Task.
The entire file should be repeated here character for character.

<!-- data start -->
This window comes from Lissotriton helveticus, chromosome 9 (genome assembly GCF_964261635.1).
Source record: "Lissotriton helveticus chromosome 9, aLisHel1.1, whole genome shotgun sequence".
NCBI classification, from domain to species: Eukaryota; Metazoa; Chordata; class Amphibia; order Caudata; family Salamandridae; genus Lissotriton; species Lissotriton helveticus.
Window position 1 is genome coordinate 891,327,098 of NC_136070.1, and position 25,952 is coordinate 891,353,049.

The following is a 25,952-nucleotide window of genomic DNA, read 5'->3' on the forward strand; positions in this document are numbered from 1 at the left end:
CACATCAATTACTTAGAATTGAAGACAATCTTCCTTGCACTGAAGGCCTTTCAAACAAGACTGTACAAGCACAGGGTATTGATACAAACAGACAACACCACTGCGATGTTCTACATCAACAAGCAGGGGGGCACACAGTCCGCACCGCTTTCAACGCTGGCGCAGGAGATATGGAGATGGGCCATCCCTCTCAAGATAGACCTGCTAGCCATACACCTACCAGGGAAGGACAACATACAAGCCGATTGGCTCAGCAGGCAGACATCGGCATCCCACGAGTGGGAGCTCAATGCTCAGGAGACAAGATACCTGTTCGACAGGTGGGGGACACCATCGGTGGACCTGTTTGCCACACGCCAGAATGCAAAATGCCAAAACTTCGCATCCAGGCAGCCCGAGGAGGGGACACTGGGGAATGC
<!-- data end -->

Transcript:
This window comes from Lissotriton helveticus, chromosome 9 (genome assembly GCF_964261635.1).
Source record: "Lissotriton helveticus chromosome 9, aLisHel1.1, whole genome shotgun sequence".
NCBI classification, from domain to species: Eukaryota; Metazoa; Chordata; class Amphibia; order Caudata; family Salamandridae; genus Lissotriton; species Lissotriton helveticus.
Window position 1 is genome coordinate 891,327,098 of NC_136070.1, and position 25,952 is coordinate 891,353,049.

The following is a 25,952-nucleotide window of genomic DNA, read 5'->3' on the forward strand; positions in this document are numbered from 1 at the left end:
CACATCAATTACTTAGAATTGAAGACAATCTTCCTTGCACTGAAGGCCTTTCAAACAAGACTGTACAAGCACAGGGTATTGATACAAACAGACAACACCACTGCGATGTTCTACATCAACAAGCAGGGGGGCACACAGTCCGCACCGCTTTCAACGCTGGCGCAGGAGATATGGAGATGGGCCATCCCTCTCAAGATAGACCTGCTAGCCATACACCTACCAGGGAAGGACAACATACAAGCCGATTGGCTCAGCAGGCAGACATCGGCATCCCACGAGTGGGAGCTCAATGCTCAGGAGACAAGATACCTGTTCGACAGGTGGGGGACACCATCGGTGGACCTGTTTGCCACACGCCAGAATGCAAAATGCCAAAACTTCGCATCCAGGCAGCCCGAGGAGGGGACACTGGGGAATGC